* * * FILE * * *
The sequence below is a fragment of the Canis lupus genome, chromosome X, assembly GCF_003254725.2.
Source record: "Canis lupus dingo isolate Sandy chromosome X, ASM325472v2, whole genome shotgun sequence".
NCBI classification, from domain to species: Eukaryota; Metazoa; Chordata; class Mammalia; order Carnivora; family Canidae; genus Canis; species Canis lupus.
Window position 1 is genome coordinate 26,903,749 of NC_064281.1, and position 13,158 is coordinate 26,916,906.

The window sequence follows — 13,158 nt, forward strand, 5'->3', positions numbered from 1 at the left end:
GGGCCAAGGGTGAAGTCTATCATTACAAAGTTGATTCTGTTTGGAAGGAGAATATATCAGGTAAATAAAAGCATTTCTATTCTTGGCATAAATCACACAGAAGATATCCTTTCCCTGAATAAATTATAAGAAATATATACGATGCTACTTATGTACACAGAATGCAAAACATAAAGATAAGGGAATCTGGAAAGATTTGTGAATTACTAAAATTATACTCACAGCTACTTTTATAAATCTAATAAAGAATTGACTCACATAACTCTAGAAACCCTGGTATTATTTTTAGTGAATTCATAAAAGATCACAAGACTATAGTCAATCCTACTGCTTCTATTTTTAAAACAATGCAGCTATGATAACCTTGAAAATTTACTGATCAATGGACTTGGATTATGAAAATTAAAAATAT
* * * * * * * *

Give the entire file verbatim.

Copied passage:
The sequence below is a fragment of the Canis lupus genome, chromosome X, assembly GCF_003254725.2.
Source record: "Canis lupus dingo isolate Sandy chromosome X, ASM325472v2, whole genome shotgun sequence".
NCBI classification, from domain to species: Eukaryota; Metazoa; Chordata; class Mammalia; order Carnivora; family Canidae; genus Canis; species Canis lupus.
Window position 1 is genome coordinate 26,903,749 of NC_064281.1, and position 13,158 is coordinate 26,916,906.

The window sequence follows — 13,158 nt, forward strand, 5'->3', positions numbered from 1 at the left end:
GGGCCAAGGGTGAAGTCTATCATTACAAAGTTGATTCTGTTTGGAAGGAGAATATATCAGGTAAATAAAAGCATTTCTATTCTTGGCATAAATCACACAGAAGATATCCTTTCCCTGAATAAATTATAAGAAATATATACGATGCTACTTATGTACACAGAATGCAAAACATAAAGATAAGGGAATCTGGAAAGATTTGTGAATTACTAAAATTATACTCACAGCTACTTTTATAAATCTAATAAAGAATTGACTCACATAACTCTAGAAACCCTGGTATTATTTTTAGTGAATTCATAAAAGATCACAAGACTATAGTCAATCCTACTGCTTCTATTTTTAAAACAATGCAGCTATGATAACCTTGAAAATTTACTGATCAATGGACTTGGATTATGAAAATTAAAAATAT